Sykipot is back

July 2, 2012  |  Jaime Blasco

It has been a while since we published information about Sykipot. The last time we blogged about it, we discovered a variant that was able to bypass two-factor authentication to access protected resources on the victim’s network.

We have detected a new wave of Sykipot campaigns that has been running during the past weeks. There are several changes between the new Sykipot campaigns and the older ones.

The first difference is that in previous campaigns the Sykipot authors mainly used file-format exploits to gain access to the systems through spearphishing mails. This is the list of file-format exploits used in the past:

CVE Date Product
CVE-2007-0671 2007-02-02 Microsoft Excel
CVE-2009-3957 2010-12-01 Adobe Reader
CVE-2010-0806 2010-05-04 Internet Explorer
CVE-2010-2883 2010-09-08 Adobe Reader
CVE-2010-3654 2010-10-28 Adobe Flash Player
CVE-2011-2462 2011-12-06 Adobe Reader

This time it seems they are mainly using drive-by-download exploits like CVE-2011-0611 affecting Flash Player or the new Windows XML Core zero-day vulnerability.

The CVE-2012-1889 vulnerability is related to Google’s warnings on state-sponsored attacks.

Instead of attaching malicious files on e-mails, they send e-mails to the victims with a malicious link. Once the victim clicks on the link the malicious server tries to exploit a vulnerability on the user’s browser.

The modus operandi of the group behind these attacks seems to be the same as in the past. The attackers hack US based servers and then install software to serve the malicious content or to redirect the connections to a remote server.

The malware continues using SSL to communicate with the C&C server. Once executed, the malware tries to get a configuration file from a remote server. On the older versions they used an underlying encryption using the XOR key “19990817” for the config files. The XOR obfuscation has been removed and in the new versions a simple byte subtraction routine is used.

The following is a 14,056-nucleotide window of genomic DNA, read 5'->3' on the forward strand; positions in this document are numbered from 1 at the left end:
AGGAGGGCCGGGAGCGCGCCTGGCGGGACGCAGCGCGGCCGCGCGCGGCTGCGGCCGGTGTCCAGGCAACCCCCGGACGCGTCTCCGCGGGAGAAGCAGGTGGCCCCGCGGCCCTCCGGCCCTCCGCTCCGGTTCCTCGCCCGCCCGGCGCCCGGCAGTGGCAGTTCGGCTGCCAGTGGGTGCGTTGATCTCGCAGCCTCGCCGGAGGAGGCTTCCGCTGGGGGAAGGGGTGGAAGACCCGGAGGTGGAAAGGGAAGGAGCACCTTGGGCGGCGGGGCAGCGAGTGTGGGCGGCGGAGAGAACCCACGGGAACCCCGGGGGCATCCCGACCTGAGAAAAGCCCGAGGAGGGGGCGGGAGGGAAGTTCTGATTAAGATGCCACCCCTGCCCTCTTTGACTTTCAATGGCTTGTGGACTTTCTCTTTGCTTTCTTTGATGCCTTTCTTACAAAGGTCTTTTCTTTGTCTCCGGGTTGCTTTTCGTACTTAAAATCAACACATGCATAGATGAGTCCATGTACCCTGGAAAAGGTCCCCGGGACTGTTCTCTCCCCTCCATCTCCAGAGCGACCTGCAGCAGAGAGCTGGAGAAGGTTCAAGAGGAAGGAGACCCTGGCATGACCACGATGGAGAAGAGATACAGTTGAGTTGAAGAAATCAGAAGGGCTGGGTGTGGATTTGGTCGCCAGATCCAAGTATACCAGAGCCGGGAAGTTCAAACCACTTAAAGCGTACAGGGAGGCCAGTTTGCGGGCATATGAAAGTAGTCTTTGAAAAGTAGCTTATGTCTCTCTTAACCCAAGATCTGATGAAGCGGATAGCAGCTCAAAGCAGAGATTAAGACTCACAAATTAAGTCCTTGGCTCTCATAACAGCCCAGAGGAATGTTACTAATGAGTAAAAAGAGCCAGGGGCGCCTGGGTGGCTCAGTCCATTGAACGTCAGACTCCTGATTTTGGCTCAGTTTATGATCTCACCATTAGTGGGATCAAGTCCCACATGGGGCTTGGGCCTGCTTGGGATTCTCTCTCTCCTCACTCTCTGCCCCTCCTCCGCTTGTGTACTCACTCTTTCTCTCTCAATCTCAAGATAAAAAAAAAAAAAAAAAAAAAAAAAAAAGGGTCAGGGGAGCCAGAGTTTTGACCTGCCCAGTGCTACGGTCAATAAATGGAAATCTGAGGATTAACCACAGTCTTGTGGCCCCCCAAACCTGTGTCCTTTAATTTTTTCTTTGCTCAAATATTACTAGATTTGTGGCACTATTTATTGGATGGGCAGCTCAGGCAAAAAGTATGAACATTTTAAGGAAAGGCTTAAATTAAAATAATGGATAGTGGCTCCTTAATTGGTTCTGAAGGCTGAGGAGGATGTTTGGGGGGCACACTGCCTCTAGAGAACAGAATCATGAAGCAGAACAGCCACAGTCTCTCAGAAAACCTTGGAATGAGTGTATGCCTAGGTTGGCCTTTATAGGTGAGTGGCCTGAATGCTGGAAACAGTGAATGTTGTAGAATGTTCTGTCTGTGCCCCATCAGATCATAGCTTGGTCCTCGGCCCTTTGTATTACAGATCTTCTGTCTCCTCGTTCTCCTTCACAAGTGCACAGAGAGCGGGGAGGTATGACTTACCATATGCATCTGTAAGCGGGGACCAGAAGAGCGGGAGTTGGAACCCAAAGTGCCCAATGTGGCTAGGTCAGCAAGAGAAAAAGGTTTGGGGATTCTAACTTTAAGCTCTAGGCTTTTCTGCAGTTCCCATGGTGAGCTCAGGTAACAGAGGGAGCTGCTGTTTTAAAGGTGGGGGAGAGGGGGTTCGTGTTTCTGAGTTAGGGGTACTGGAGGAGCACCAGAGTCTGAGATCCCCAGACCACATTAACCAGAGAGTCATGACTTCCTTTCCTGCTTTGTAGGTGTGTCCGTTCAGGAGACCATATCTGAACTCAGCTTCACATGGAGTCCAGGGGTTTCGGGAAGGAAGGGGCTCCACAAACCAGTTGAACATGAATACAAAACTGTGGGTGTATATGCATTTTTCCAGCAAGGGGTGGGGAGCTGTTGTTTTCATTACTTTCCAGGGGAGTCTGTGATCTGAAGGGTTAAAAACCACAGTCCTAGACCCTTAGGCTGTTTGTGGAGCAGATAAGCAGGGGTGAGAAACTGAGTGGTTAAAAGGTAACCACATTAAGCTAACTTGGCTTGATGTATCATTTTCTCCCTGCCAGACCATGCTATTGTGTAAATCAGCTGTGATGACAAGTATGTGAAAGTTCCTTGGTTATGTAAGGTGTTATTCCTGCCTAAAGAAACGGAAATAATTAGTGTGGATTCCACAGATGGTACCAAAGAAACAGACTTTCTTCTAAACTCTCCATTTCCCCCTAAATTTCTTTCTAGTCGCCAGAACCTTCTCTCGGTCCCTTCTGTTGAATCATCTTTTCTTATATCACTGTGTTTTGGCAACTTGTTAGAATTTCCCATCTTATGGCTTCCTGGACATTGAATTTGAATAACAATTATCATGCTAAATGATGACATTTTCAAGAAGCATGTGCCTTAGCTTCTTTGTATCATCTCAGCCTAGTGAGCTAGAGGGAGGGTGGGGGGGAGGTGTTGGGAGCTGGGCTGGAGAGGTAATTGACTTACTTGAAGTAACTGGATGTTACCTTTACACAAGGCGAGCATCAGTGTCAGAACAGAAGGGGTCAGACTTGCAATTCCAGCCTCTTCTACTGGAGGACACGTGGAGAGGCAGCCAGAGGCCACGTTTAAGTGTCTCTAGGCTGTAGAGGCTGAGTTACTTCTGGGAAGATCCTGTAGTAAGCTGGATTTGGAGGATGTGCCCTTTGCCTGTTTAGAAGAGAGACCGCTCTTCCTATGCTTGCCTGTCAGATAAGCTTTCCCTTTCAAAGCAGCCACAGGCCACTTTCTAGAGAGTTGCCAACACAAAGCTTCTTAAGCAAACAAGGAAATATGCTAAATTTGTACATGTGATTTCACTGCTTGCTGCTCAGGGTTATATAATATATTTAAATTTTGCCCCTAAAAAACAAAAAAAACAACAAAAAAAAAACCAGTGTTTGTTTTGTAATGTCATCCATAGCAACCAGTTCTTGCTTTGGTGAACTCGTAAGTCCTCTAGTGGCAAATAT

The configuration file is requested from a remote server using the following URL format:

GET /get.asp?nm=index.dat&hnm=[HOSTNAME]-[IP-ADDRESS]-[IDENTIFIER]     (SSL based)

They continue to use the hardcoded referer of ‘’  on the requests.

The new configuration format supports several commands and most of the previous names have changed. This is the list of supported instructions:

- porth - List of active connections (netstat-like)

- processh - List of processes running on the system

- tasklisth - List of processess (tasklist.exe-like)

- serviceslisth - List of running services and their status (running/stopped)

- starth - Starts a service

- stoph - Stops a service

- delh - Deletes a file

- gh - Gets a file from the C&C server

- ph - Uploads a file to the C&C server

- dir/h - Lists a directory/file

- dir/sh - Lists a directory/file

- runh -

- EXITH - Deletes the malware from the system

- info - Executes a command (Winexec)

- without param - Gets network info and startup time

- sleeph - Sleeps a number of seconds

Once the malware downloads the config file it executes every instructions, it saves the result and obfuscates the data using the subtraction routine. Finally it sends the result to the C&C server.

Some of the known Sykipot domains that are being used to serve malicious content or as C&C domains are:










Most of the domains have been registered during the last month and they have used the mail address jimgreen200088 [at] to register most of them.

The Netbox webserver used in previous campaigns is also present in most of the C&C servers .

Note the domain seems to be related with a spearphishing campaign against potential attendees of the IEEE Aerospace Conference (the International Conference for Aerospace Experts, Academics, Military Personnel, and Industry Leaders).

We will continue to offer more information on these new campaigns as long as we find more details. Stay tune for more information and apply your patches!

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